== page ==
Assange detention sparks total cyberwar

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Assange detention sparks total cyberwar
Julian Assange, publisher WIkileaks.

Botnets target each other in escalating DDoS conflict.

Follow the unfolding cyberwar live at SC Magazine's blog WikiWars: blow by blow

Update December 8, 2323: Anonymous has taken down Mastercard's global website and hackers have targeted the computer networks of the lawyers representing two women who initiated Swedish police action against Assange.

The group leading the denial-of-service attacks on those who arrayed themselves against detained Wikileaks publisher Julian Assange has itself come under fire from US "patriots", a Spanish information security researcher said.

Assange's detention this morning in London on Swedish allegations of sexual molestation unleashed total cyberwar between factions opposed to and supporting his release of confidential and classified diplomatic despatches in what has come to be known as "Cablegate".

Almost every organisation that lined up against Assange, Wikileaks and its supporters has fallen under heavy, coordinated distributed denial-of-service attacks as have those who launched them, Panda Labs researchers reported.

And while the botnets targeted each other, Wikileaks mirrors were spreading like a virus across the internet, making it now seem impossible that governments could contain the "Cablegate" leaks. And even the hacker th3j35t3r ("the Jester") who first took out Wikileaks main site last week, has since fallen quiet.

Both the Swedish prosecutor's office that raised the Interpol Red Notice for Assange's apprehension and the shadowy collective called Anonymous that was allegedly gumming up the police website were offline this afternoon.

US Senator and chairman of the Homeland Security committee Joseph Lieberman, who has led a campaign against Assange and claimed responsibility for Amazon Web Services among others choking off the Wikileaks site, was also taken down for a minute although the US Government site was back online at the time of writing.

Panda Labs said the counterattacks on Anonymous "intensified shortly after [Anonymous] announcing the attack on Senator Lieberman's website" and it levelled the blame at US "patriots" rather than a coordinated government response.

The assaults on Wikileaks opponents gained steam at the weekend as the blog for online transaction provider PayPal was knocked off the air for eight hours. PayPal was one of the first financial services providers to refuse to process funds destined for the Wikileaks account.

And the blog was the voice through which the eBay division made its case for terminating Wikileaks: "PayPal has permanently restricted the account used by Wikileaks due to a violation of the PayPal acceptable use policy, which states that our payment service cannot be used for any activities that encourage, promote, facilitate or instruct others to engage in illegal activity. We've notified the account holder of this action."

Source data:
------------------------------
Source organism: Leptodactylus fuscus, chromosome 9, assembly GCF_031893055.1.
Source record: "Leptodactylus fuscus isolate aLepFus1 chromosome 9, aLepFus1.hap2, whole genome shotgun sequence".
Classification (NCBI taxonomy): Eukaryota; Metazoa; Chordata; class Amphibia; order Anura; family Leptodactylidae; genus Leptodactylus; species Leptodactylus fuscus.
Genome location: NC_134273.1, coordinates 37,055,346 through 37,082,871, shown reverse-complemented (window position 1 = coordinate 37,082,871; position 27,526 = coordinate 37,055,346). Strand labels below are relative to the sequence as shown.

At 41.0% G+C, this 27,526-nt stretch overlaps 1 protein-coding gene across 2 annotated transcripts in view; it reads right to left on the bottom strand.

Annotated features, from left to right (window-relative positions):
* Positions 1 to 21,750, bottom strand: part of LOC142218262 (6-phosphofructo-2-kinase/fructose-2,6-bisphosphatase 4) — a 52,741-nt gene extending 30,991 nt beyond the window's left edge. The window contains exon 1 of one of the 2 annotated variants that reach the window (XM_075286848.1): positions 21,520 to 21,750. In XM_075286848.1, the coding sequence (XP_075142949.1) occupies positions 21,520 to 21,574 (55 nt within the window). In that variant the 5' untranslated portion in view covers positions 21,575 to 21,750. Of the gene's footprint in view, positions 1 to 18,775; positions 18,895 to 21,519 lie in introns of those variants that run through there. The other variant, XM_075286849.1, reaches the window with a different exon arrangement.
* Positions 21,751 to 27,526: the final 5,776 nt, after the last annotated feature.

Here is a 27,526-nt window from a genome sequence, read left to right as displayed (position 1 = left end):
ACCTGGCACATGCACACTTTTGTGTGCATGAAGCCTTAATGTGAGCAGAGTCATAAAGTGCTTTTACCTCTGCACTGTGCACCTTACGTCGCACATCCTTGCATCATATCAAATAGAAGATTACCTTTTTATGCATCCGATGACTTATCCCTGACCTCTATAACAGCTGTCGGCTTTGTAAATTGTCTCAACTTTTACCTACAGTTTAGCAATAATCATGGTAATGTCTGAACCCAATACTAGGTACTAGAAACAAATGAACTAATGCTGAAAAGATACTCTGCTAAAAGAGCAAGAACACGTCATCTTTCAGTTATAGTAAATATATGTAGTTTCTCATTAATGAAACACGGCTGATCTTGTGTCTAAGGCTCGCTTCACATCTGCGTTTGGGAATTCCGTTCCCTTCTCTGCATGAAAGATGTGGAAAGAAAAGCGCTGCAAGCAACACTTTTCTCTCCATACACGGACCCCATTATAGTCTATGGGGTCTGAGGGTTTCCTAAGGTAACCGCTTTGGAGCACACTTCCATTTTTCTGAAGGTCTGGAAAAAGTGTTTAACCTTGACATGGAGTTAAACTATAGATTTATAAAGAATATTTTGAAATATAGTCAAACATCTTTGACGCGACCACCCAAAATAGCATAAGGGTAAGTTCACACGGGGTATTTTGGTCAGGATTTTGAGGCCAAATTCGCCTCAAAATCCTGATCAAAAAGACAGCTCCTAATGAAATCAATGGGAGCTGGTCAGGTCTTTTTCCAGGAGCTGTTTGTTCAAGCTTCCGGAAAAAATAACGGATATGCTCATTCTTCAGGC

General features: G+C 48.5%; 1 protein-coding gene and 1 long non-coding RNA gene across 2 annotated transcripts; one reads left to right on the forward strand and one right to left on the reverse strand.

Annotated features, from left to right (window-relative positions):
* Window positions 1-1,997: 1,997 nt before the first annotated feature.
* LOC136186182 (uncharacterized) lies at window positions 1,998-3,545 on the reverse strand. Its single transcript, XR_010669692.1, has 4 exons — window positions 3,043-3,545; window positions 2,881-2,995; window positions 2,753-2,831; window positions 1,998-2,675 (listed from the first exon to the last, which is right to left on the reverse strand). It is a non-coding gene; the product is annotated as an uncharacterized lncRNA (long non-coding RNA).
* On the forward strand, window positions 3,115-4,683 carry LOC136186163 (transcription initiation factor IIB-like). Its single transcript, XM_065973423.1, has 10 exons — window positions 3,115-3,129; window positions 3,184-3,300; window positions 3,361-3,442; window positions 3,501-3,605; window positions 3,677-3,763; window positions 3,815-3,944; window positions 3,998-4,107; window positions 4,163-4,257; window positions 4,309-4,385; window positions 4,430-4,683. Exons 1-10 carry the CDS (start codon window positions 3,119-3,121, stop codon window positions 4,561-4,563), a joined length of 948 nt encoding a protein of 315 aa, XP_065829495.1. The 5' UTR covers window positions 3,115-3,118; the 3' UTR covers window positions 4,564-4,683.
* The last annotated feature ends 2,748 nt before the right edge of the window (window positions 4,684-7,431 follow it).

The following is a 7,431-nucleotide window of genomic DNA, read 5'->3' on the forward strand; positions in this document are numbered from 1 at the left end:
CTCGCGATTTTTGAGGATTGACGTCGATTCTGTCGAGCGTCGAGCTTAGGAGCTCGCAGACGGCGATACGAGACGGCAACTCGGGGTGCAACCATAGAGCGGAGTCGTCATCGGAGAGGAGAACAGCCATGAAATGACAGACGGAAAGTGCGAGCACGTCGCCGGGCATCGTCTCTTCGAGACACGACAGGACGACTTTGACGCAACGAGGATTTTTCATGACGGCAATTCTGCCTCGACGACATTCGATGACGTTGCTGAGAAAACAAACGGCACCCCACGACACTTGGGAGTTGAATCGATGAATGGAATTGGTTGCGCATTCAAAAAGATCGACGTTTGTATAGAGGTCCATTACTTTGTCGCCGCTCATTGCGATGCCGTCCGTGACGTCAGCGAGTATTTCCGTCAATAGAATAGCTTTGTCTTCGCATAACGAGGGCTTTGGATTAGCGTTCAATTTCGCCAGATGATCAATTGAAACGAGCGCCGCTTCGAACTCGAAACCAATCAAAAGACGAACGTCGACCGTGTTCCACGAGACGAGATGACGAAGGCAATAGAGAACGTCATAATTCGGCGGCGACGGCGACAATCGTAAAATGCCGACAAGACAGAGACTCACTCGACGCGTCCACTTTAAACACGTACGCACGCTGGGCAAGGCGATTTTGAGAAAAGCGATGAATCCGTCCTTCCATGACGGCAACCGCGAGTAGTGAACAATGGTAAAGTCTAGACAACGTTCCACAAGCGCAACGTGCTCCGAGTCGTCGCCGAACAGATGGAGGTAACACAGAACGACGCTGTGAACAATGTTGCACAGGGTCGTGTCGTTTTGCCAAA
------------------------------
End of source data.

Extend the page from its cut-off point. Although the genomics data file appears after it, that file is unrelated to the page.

Anonymous attacked the main PayPal US site yesterday as part of its Operation Payback (later, "Avenge Assange") but it was back online soon after the counterstrike began, Panda Labs reported.

A digital poster circulated the internet warning attack was imminent:  "We will fire at anyone or anything that tries to censor Wikileaks, including multi-billion-dollar companies such as PayPal". Ominously, it threatened to take out Twitter for allegedly "censoring" discussion about Wikileaks.

Twitter has been accused of refusing to "trend" the main hashtags - identifiers of a particular discussion - #wikileaks, #cablegate, #assange although the popular social media service has denied this. A trending topic is how Twitter users often choose which stories to follow.

Other attacks denying service were aimed at Swiss bank that, like PayPal, refused to process donations to Wikileaks although  the websites of Mastercard and Visa, which also refused service to the whistleblowers' site, were functioning.

Even Wikileaks' erstwhile domain name service provider fell prey to hackers early this morning although was back up this afternoon with an explanation for why it yanked Wikileaks service and a curious libertarian reference.

"First, let's be clear, this is a difficult issue to deal with and there are opinions on all sides," the site said.

" is not taking a position on the content hosted on the or website, it is following established policies so as not to put any one user's interests ahead of any others.

"Lastly, regardless of what people say about the actions of, we know this much is true - we believe in our New Hampshire state motto, Live Free or Die."

The rolling update on the Wikileaks cyberwar is being blogged at Panda Labs.

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